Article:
Nagender Madavaram is the editor of the BetterMoCo.com portal. He discussed with Gabe Albornoz Councilmember At-Large and the Council Vice President about his vision, agenda and issues facing the County. The portal plans to interview all the councilmembers over the coming weeks. This is the first of a 2-part transcript of the interview
Nagender Madavaram: Good morning, Gabe. Let us discuss housing problems in the county. The percentage of renters in Montgomery County (MoCo) is increasing every year. It was 31% in 2009 and 35.22% in 2019. The current policies of MoCo are not helping the renters to become homeowners. Most of the employees in essential sectors are either living in other counties or other states. The main concern is the unaffordability of housing for police officers, firefighters, teachers and health care workers in MoCo. What do you suggest can be done to change the trend?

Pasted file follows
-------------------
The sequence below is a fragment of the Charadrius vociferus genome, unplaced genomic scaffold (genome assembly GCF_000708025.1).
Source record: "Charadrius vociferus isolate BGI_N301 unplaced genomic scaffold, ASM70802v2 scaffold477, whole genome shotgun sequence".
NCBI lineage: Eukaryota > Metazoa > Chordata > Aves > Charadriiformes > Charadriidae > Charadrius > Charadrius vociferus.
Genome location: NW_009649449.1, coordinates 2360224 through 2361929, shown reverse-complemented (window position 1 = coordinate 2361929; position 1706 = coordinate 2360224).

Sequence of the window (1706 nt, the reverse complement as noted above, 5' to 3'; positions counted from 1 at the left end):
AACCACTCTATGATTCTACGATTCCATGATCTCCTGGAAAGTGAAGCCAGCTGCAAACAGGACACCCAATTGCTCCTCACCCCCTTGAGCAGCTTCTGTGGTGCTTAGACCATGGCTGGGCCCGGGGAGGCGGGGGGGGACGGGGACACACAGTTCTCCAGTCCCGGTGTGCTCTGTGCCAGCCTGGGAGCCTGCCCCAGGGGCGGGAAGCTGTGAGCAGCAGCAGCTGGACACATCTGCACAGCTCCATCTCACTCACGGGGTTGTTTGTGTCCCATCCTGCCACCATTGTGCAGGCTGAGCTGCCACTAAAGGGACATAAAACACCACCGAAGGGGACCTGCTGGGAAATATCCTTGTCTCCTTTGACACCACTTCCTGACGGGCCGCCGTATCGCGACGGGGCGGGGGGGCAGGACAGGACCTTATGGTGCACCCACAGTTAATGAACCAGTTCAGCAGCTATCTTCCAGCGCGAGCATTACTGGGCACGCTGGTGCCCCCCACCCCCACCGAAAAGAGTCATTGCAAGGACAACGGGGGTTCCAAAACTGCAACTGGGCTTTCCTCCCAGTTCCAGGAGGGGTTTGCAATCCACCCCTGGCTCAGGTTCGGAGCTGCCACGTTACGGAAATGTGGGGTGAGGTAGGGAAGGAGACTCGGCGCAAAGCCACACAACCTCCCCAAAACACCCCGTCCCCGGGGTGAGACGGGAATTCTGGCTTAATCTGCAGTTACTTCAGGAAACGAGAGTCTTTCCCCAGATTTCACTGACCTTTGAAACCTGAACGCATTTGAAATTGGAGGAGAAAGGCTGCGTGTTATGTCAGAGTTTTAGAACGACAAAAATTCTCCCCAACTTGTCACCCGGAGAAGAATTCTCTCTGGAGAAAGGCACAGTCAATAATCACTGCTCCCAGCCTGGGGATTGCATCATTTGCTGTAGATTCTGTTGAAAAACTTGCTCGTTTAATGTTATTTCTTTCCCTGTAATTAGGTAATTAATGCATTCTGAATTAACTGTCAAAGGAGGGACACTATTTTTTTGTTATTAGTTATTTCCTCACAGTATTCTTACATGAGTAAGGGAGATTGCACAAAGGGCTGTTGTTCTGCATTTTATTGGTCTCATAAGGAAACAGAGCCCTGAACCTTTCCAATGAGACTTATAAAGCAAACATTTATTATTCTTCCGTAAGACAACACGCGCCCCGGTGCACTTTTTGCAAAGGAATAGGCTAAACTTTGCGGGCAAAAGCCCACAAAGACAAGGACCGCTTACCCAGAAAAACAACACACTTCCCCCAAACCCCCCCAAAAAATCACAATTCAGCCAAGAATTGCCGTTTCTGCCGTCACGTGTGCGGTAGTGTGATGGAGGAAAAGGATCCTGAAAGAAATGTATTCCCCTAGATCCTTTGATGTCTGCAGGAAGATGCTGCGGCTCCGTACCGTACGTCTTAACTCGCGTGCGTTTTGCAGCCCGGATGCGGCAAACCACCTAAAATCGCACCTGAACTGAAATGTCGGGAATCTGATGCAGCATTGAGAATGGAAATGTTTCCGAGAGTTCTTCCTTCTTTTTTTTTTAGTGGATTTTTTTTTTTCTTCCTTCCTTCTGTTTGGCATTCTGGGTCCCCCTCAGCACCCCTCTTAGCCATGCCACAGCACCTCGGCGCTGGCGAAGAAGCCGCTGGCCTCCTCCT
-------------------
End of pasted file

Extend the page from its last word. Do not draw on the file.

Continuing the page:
Gabe Albornoz: Well, first, thank you for that question and you’re absolutely right. Housing is such a foundational issue and challenge, not just in our community but across this country. I learned overtime that portable housing means different things to different people depending on what position they’re in economically, their perspective or where they are in life. This has been a very high priority, not just in this County Council but for previous county councils and county executives as well. It’s a supply and demand issue. There is much more demand than there is supply of housing and affordable housing available. We have to tackle this on multiple fronts; There is no silver bullet because there isn’t a sufficient amount of land available to meet the needs of everyone here in our community and those who want to come to our region. Before getting into some of the potential options, it is good news that there are people that continue to want to live in Montgomery County. One of the reasons for that is because collectively, the District of Columbia, Maryland and Virginia have one of the fastest growing economies in the entire nation. We need to start thinking about holistic regional solutions more so than we have before because Montgomery County is not going to be able to do this by itself, and neither will any of the other local jurisdictions. There are three things that I think we can and should do. The first is we need more housing, and so we need to provide more reasonable incentives for developers to be able to build housing that includes affordable options. There have been previous policies that have been established to make sure that a percentage of housing is set aside for residents that is more affordable than others. We also do need to look at some of the zoning that happens within neighborhoods and be creative within reason and in how we identify zoning options within communities. We don’t want to do this too aggressively and too quickly because that could create another set of issues. That’s another opportunity from a policy perspective and I think that will make a difference. The other is we need to be creative with the land that the county owns, for example through Montgomery College and also Montgomery County itself. Our faith-based institutions and organizations have a fair amount of land available to them, and so how do we provide incentives and how do we think creatively and maximizing the precious land that we have to create more options. You know can we do more housing complexes on top of recreation centers, on top of libraries and on top of some of the existing county facilities that we have. We’re exploring this right now. You’re right that we absolutely need to figure this out in order to have a robust economy and a robust community. We need our frontline service workers to be able to afford to live here and that of course, includes our first responders, our teachers and social workers. Those are critically important positions and we have to make sure that things are affordable for them. I’m actually working right now on introducing legislation later this fall that would provide a housing tax credit for our first responders because we’re having a huge issue with recruitment and retention right now and it’s in the county and community’s best interest to make sure that we have first responders that reside here. It is a very complicated challenge but a very important one that will have to be a continued focus of our county.